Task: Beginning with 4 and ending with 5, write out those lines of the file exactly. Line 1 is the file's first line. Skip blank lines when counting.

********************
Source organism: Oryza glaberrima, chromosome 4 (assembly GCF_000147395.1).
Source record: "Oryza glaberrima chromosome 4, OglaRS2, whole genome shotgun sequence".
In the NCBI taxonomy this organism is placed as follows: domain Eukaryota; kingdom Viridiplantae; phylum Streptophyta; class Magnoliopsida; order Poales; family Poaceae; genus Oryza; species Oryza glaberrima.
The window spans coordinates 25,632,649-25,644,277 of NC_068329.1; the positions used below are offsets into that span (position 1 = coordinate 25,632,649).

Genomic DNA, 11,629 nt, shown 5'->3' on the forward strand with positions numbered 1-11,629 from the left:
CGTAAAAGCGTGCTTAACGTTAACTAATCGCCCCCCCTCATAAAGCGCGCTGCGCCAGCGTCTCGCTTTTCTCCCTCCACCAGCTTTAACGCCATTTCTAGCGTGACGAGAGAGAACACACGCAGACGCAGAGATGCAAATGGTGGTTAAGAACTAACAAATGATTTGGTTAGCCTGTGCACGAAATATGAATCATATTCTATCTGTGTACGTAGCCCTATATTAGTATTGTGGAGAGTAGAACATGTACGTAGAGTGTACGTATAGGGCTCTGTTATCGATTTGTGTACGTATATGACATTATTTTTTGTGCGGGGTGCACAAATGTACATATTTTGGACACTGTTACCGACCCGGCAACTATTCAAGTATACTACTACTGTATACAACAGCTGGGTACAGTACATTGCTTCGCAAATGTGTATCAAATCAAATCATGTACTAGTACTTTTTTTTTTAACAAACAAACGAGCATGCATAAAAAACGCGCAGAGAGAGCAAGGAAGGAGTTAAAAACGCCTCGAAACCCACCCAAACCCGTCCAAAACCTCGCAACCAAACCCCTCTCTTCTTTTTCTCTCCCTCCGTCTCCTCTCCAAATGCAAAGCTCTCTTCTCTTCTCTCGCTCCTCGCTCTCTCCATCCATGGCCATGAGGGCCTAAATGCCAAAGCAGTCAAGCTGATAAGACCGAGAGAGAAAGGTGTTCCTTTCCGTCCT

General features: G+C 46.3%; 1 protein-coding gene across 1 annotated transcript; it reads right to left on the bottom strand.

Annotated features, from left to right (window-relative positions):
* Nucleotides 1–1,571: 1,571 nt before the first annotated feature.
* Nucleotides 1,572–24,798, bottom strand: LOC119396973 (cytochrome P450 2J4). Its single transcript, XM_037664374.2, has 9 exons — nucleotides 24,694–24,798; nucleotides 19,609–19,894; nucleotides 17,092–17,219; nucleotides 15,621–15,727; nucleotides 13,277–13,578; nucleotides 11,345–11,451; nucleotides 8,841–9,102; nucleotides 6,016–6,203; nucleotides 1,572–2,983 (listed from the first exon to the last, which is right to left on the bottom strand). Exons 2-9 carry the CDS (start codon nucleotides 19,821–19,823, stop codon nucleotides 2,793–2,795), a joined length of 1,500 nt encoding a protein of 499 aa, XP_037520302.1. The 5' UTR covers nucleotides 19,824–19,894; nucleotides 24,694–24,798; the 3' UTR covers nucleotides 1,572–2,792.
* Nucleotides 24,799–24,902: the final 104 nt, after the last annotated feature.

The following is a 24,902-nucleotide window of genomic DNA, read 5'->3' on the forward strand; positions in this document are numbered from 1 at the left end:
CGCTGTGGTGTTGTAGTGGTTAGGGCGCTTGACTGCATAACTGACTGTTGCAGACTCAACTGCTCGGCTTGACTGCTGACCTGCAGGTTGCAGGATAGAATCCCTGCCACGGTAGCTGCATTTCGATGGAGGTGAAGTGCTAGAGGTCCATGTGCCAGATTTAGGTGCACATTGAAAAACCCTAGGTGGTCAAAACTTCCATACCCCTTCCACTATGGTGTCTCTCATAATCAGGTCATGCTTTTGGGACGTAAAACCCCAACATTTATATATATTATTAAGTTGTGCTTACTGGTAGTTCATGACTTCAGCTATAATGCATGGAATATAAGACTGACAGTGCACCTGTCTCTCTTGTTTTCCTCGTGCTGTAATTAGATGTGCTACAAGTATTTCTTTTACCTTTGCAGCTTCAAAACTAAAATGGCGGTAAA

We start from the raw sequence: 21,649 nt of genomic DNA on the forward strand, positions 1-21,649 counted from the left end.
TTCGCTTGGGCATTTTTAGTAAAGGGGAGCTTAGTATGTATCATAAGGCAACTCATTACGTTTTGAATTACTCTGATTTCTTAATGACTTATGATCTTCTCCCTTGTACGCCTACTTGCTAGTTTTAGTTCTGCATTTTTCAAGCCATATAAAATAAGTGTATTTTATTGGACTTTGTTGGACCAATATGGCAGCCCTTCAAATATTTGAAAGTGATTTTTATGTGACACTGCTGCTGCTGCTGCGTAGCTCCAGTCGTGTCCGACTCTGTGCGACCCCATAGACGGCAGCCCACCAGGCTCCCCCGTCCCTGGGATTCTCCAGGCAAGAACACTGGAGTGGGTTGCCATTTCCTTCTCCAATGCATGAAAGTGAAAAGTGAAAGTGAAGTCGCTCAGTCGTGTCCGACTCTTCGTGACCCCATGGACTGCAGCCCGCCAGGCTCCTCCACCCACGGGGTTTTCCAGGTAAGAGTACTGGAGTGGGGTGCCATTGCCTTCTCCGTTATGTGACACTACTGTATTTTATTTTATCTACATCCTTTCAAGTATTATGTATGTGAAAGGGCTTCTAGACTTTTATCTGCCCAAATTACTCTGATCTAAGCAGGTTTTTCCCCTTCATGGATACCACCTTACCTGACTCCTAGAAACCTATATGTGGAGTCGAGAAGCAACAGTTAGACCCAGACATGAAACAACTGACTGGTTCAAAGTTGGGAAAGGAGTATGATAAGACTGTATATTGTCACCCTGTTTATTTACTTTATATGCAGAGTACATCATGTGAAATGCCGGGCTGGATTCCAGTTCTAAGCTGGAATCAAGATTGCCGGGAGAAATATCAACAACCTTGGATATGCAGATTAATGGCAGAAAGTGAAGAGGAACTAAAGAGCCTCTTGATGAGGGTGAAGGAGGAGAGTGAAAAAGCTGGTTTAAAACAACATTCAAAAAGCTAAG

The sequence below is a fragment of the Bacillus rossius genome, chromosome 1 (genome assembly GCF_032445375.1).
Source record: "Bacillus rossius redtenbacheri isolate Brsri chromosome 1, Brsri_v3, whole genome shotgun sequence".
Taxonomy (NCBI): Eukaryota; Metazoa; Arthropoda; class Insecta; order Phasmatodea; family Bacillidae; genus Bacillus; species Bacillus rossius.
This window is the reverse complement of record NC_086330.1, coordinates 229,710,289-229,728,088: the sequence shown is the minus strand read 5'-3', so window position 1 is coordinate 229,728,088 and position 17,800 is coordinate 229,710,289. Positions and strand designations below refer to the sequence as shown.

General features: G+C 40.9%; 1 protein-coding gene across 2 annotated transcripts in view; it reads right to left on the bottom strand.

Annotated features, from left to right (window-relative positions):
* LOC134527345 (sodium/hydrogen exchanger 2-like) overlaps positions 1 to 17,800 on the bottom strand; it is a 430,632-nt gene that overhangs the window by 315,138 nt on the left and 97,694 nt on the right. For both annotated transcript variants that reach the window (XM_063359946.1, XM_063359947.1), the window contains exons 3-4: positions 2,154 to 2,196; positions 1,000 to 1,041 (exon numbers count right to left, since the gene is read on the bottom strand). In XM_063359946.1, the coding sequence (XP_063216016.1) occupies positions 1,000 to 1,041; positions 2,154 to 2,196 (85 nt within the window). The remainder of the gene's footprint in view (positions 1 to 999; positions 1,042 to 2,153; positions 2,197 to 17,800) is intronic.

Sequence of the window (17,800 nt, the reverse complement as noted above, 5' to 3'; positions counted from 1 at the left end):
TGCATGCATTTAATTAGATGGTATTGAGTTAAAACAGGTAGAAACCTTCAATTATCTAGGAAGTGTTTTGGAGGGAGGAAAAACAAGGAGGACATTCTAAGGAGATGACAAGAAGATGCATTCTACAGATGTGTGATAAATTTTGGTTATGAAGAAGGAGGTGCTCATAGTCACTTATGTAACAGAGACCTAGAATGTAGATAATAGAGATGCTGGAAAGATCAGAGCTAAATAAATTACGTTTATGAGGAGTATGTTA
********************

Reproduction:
The window spans coordinates 25,632,649-25,644,277 of NC_068329.1; the positions used below are offsets into that span (position 1 = coordinate 25,632,649).

Genomic DNA, 11,629 nt, shown 5'->3' on the forward strand with positions numbered 1-11,629 from the left: